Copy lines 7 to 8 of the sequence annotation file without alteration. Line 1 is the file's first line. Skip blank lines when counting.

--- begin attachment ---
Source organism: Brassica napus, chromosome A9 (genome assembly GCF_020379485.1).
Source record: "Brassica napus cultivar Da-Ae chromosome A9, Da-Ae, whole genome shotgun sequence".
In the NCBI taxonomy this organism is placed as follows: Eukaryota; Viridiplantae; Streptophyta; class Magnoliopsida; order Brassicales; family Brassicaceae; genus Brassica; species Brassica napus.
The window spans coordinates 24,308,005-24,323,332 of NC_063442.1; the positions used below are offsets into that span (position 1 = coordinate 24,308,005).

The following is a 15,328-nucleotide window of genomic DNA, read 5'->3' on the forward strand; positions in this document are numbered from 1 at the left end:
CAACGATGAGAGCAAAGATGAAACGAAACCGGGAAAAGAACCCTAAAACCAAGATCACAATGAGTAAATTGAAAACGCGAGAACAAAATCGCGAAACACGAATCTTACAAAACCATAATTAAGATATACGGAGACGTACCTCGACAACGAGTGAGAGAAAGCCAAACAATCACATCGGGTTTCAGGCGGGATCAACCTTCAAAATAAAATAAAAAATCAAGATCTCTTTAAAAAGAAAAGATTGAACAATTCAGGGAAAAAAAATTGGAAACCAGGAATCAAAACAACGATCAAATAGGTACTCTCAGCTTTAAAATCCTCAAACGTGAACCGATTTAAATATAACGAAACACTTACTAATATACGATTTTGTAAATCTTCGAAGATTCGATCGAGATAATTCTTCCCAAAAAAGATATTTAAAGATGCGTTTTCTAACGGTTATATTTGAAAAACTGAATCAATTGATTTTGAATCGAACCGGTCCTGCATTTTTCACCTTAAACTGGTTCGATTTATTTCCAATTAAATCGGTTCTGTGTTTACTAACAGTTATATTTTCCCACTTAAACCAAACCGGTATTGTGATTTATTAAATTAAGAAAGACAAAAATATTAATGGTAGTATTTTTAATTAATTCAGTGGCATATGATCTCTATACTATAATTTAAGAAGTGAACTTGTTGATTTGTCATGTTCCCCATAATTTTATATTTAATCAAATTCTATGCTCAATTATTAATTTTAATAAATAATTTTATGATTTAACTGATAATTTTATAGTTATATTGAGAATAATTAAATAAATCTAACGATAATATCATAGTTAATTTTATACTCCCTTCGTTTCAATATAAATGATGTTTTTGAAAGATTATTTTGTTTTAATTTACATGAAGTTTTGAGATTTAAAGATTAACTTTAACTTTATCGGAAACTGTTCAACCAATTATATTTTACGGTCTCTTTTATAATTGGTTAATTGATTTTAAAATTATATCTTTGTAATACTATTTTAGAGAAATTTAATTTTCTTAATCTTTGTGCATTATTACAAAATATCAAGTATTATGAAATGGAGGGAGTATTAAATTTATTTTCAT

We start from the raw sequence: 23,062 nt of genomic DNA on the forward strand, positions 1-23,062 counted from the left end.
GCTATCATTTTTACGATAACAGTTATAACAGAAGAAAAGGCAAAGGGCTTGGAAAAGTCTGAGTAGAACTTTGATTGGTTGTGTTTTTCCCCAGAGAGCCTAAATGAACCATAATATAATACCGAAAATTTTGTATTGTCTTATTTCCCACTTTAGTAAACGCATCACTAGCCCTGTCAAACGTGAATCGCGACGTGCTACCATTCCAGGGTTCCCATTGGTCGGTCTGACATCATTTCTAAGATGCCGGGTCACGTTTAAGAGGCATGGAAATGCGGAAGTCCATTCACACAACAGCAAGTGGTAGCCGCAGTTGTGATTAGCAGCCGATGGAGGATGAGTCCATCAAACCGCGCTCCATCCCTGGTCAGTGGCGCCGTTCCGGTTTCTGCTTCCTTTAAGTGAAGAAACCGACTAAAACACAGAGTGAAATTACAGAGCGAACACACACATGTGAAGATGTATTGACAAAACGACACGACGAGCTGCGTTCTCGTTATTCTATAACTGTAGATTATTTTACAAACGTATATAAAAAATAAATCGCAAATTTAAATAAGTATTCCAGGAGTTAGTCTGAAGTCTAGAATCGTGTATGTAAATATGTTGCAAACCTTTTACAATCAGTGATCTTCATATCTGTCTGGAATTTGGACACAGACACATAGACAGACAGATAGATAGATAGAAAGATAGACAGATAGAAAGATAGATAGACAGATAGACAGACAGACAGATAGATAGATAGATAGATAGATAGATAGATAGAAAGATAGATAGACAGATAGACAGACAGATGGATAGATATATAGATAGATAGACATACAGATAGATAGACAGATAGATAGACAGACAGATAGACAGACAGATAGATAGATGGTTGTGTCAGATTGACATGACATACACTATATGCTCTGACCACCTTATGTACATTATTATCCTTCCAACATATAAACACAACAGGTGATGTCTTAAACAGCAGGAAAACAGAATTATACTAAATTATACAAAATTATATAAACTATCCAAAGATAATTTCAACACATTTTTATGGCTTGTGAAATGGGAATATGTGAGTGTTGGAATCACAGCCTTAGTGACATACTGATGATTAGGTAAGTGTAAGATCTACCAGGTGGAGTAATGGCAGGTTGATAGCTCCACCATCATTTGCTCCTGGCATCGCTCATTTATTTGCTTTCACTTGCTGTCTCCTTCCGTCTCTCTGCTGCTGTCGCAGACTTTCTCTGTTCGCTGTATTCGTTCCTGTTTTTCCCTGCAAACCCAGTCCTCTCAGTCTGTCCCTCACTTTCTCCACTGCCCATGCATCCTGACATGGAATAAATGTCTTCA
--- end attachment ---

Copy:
We start from the raw sequence: 23,062 nt of genomic DNA on the forward strand, positions 1-23,062 counted from the left end.
GCTATCATTTTTACGATAACAGTTATAACAGAAGAAAAGGCAAAGGGCTTGGAAAAGTCTGAGTAGAACTTTGATTGGTTGTGTTTTTCCCCAGAGAGCCTAAATGAACCATAATATAATACCGAAAATTTTGTATTGTCTTATTTCCCACTTTAGTAAACGCATCACTAGCCCTGTCAAACGTGAATCGCGACGTGCTACCATTCCAGGGTTCCCATTGGTCGGTCTGACATCATTTCTAAGATGCCGGGTCACGTTTAAGAGGCATGGAAATGCGGAAGTCCATTCACACAACAGCAAGTGGTAGCCGCAGTTGTGATTAGCAGCCGATGGAGGATGAGTCCATCAAACCGCGCTCCATCCCTGGTCAGTGGCGCCGTTCCGGTTTCTGCTTCCTTTAAGTGAAGAAACCGACTAAAACACAGAGTGAAATTACAGAGCGAACACACACATGTGAAGATGTATTGACAAAACGACACGACGAGCTGCGTTCTCGTTATTCTATAACTGTAGATTATTTTACAAACGTATATAAAAAATAAATCGCAAATTTAAATAAGTATTCCAGGAGTTAGTCTGAAGTCTAGAATCGTGTATGTAAATATGTTGCAAACCTTTTACAATCAGTGATCTTCATATCTGTCTGGAATTTGGACACAGACACATAGACAGACAGATAGATAGATAGAAAGATAGACAGATAGAAAGATAGATAGACAGATAGACAGACAGACAGATAGATAGATAGATAGATAGATAGATAGATAGAAAGATAGATAGACAGATAGACAGACAGATGGATAGATATATAGATAGATAGACATACAGATAGATAGACAGATAGATAGACAGACAGATAGACAGACAGATAGATAGATGGTTGTGTCAGATTGACATGACATACACTATATGCTCTGACCACCTTATGTACATTATTATCCTTCCAACATATAAACACAACAGGTGATGTCTTAAACAGCAGGAAAACAGAATTATACTAAATTATACAAAATTATATAAACTATCCAAAGATAATTTCAACACATTTTTATGGCTTGTGAAATGGGAATATGTGAGTGTTGGAATCACAGCCTTAGTGACATACTGATGATTAGGTAAGTGTAAGATCTACCAGGTGGAGTAATGGCAGGTTGATAGCTCCACCATCATTTGCTCCTGGCATCGCTCATTTATTTGCTTTCACTTGCTGTCTCCTTCCGTCTCTCTGCTGCTGTCGCAGACTTTCTCTGTTCGCTGTATTCGTTCCTGTTTTTCCCTGCAAACCCAGTCCTCTCAGTCTGTCCCTCACTTTCTCCACTGCCCATGCATCCTGACATGGAATAAATGTCTTCA